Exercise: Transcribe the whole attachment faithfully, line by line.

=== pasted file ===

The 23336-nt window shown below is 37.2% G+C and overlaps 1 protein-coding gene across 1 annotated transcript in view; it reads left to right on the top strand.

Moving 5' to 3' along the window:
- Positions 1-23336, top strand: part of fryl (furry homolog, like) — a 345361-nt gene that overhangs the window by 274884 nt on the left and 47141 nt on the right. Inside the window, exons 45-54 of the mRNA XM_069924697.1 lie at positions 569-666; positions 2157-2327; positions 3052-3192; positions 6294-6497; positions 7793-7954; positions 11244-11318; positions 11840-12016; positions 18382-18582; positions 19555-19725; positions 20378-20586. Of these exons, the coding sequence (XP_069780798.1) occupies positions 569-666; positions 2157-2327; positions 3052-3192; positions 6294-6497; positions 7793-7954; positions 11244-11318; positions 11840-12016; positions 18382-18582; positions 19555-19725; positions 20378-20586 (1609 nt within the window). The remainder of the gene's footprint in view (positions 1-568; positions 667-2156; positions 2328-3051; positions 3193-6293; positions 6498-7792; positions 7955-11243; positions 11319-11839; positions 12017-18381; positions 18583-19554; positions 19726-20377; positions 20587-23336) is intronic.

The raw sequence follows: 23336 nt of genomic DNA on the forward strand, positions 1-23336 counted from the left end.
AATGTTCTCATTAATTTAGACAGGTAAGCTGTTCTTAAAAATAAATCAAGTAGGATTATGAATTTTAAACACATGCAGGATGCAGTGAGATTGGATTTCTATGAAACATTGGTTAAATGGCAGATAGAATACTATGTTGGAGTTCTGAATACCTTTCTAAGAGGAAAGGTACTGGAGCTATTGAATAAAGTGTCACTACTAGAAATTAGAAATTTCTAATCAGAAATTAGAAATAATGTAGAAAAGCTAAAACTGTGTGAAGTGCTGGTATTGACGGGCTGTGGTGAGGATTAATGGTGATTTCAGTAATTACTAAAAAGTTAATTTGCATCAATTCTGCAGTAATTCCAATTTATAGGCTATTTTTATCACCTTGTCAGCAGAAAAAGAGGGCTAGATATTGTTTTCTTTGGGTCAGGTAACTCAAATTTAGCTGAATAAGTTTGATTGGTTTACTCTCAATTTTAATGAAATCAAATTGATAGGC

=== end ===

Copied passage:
The 23336-nt window shown below is 37.2% G+C and overlaps 1 protein-coding gene across 1 annotated transcript in view; it reads left to right on the top strand.

Moving 5' to 3' along the window:
- Positions 1-23336, top strand: part of fryl (furry homolog, like) — a 345361-nt gene that overhangs the window by 274884 nt on the left and 47141 nt on the right. Inside the window, exons 45-54 of the mRNA XM_069924697.1 lie at positions 569-666; positions 2157-2327; positions 3052-3192; positions 6294-6497; positions 7793-7954; positions 11244-11318; positions 11840-12016; positions 18382-18582; positions 19555-19725; positions 20378-20586. Of these exons, the coding sequence (XP_069780798.1) occupies positions 569-666; positions 2157-2327; positions 3052-3192; positions 6294-6497; positions 7793-7954; positions 11244-11318; positions 11840-12016; positions 18382-18582; positions 19555-19725; positions 20378-20586 (1609 nt within the window). The remainder of the gene's footprint in view (positions 1-568; positions 667-2156; positions 2328-3051; positions 3193-6293; positions 6498-7792; positions 7955-11243; positions 11319-11839; positions 12017-18381; positions 18583-19554; positions 19726-20377; positions 20587-23336) is intronic.

The raw sequence follows: 23336 nt of genomic DNA on the forward strand, positions 1-23336 counted from the left end.
AATGTTCTCATTAATTTAGACAGGTAAGCTGTTCTTAAAAATAAATCAAGTAGGATTATGAATTTTAAACACATGCAGGATGCAGTGAGATTGGATTTCTATGAAACATTGGTTAAATGGCAGATAGAATACTATGTTGGAGTTCTGAATACCTTTCTAAGAGGAAAGGTACTGGAGCTATTGAATAAAGTGTCACTACTAGAAATTAGAAATTTCTAATCAGAAATTAGAAATAATGTAGAAAAGCTAAAACTGTGTGAAGTGCTGGTATTGACGGGCTGTGGTGAGGATTAATGGTGATTTCAGTAATTACTAAAAAGTTAATTTGCATCAATTCTGCAGTAATTCCAATTTATAGGCTATTTTTATCACCTTGTCAGCAGAAAAAGAGGGCTAGATATTGTTTTCTTTGGGTCAGGTAACTCAAATTTAGCTGAATAAGTTTGATTGGTTTACTCTCAATTTTAATGAAATCAAATTGATAGGC